Savage flying squirrels make big time


Ask what Savage is known for outside Howard County, and residents might say the Historic Savage Mill, the barbecue sauce at Ma's Kettle or the Savage Rocks, a popular hangout for teen-agers and adults.

But soon, the world may know the tiny town off U.S. 1 south of Route 32 for something even some locals might not know of -- flying squirrels.

The British Broadcasting Corp. plans to use footage of flying squirrels from Savage, Severna Park, Laurel and Wheaton as part of a nature film on flying squirrels around the world. The 30-minute film, expected to air next year, will focus mostly on flying squirrels in North America.

"They're amazing animals and good fun to watch," said Bernard Walton, the producer of the film, who visited the Savage area Saturday with cameramen Mark Yates to shoot videotape of the squirrels. "They're very, very cute."

Mr. Walton said the film will include the squirrels' feeding and breeding habits, as well as how people enjoy watching them. There are no flying squirrels in England, so Mr. Walton said he was particularly interested in capturing them on film.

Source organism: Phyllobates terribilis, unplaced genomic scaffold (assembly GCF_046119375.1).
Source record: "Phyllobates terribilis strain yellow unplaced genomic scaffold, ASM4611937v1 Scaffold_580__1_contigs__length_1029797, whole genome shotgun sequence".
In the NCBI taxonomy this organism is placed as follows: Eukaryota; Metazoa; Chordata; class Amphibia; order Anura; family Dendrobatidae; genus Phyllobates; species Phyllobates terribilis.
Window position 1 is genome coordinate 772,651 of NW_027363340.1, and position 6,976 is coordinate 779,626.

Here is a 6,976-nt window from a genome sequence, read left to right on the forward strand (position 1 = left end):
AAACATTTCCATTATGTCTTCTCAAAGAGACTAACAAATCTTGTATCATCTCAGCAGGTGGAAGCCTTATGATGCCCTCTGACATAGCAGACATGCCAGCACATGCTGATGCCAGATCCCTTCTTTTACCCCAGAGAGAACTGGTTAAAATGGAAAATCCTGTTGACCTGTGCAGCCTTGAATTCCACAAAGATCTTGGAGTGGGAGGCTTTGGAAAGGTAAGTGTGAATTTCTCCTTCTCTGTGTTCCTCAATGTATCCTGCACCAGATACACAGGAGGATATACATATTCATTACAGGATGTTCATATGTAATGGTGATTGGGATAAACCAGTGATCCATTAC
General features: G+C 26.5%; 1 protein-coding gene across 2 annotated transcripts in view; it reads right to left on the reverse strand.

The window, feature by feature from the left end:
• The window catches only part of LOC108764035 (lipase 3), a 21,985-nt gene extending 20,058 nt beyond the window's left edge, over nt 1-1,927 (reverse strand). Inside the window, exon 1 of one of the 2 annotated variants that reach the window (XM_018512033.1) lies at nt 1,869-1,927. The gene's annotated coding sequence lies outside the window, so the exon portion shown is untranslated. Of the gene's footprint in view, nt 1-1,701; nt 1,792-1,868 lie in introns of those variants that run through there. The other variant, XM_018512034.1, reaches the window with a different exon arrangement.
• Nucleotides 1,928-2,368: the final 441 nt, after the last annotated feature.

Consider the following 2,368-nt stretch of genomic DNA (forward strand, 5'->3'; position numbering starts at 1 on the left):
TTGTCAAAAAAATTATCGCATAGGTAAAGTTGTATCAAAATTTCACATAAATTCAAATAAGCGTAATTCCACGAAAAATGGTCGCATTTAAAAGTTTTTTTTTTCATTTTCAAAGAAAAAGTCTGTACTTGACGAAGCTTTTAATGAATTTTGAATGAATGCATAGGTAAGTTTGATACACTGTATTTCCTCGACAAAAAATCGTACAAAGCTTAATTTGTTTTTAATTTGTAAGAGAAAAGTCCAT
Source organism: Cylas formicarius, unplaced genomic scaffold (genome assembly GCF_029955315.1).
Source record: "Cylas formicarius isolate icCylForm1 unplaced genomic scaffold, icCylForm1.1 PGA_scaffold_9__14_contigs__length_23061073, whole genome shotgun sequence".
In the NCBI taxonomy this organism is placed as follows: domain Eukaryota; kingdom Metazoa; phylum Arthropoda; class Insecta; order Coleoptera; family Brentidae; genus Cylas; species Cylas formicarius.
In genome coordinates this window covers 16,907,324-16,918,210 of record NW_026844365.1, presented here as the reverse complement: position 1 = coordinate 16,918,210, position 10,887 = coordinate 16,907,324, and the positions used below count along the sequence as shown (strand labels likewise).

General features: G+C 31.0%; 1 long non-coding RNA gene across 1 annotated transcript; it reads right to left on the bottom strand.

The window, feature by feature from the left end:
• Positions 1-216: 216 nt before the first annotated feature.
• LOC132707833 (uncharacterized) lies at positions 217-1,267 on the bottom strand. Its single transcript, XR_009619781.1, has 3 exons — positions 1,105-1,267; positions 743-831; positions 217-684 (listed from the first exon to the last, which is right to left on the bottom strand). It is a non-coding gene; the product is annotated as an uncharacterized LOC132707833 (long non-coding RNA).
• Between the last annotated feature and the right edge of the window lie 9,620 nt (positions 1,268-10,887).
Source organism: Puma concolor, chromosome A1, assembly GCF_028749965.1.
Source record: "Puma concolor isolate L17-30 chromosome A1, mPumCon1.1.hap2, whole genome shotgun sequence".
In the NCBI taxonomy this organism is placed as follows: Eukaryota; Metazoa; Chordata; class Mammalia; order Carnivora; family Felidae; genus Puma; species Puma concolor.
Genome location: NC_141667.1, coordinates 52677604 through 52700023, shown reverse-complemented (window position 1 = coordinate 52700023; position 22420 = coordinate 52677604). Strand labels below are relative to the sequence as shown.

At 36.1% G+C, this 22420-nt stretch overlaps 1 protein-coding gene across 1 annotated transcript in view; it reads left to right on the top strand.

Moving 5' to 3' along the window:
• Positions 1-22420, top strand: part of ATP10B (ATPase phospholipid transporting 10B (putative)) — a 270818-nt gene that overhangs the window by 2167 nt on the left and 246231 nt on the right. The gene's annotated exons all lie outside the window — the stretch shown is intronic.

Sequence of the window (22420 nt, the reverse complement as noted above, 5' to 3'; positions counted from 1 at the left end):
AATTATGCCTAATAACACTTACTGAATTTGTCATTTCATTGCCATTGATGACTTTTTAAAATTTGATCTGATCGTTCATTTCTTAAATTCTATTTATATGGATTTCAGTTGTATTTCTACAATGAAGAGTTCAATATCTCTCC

He chose Savage as a location after Barbara Davis, who co-owns Columbia's Wild Bird Center with her husband, Phil, told him about some videos one of the town's residents made of flying squirrels.

Savage resident Carleton Evans Arnold Sr., who died in March 1993, had taken pictures of flying squirrels in his backyard, making two videos: "Barny I" and "Barny II."

Mr. Arnold's videos include the star, "Barny" the squirrel, going off to fight in Desert Storm. In the tape, Barny sits in a model fighter plane. He eats sunflower seeds as Whitney Houston's version of "The Star-Spangled Banner" blares in the background.

"The people from England said it was a 'real cracker,' " said Jan Arnold, Mr. Arnold's wife. "I don't know what that means. I presumed they liked it."

The North American flying squirrel resembles a chipmunk, has a flat tail and a button nose.

Flying squirrels don't actually fly -- they glide from tree to tree. Some travel as far as 330 feet.

"It's basically a form of hang-gliding," Mr. Walton said.

Mr. Arnold began making videos of the squirrels four years ago when his family gave him a video recorder for his birthday, after a heart attack and bypass surgery in 1989.

"Every night they would come down," Ms. Arnold said.

Mr. Arnold would turn on country music, place sunflower seeds in a feeder and film the nocturnal creatures with his video camera.

"There was a person who had suffered an awful lot in life and had almost given up on life," Mr. Walton said. "Once he discovered these animals, they picked him up. They made him think about life.

"When people see this film they'll be touched, too," he said.

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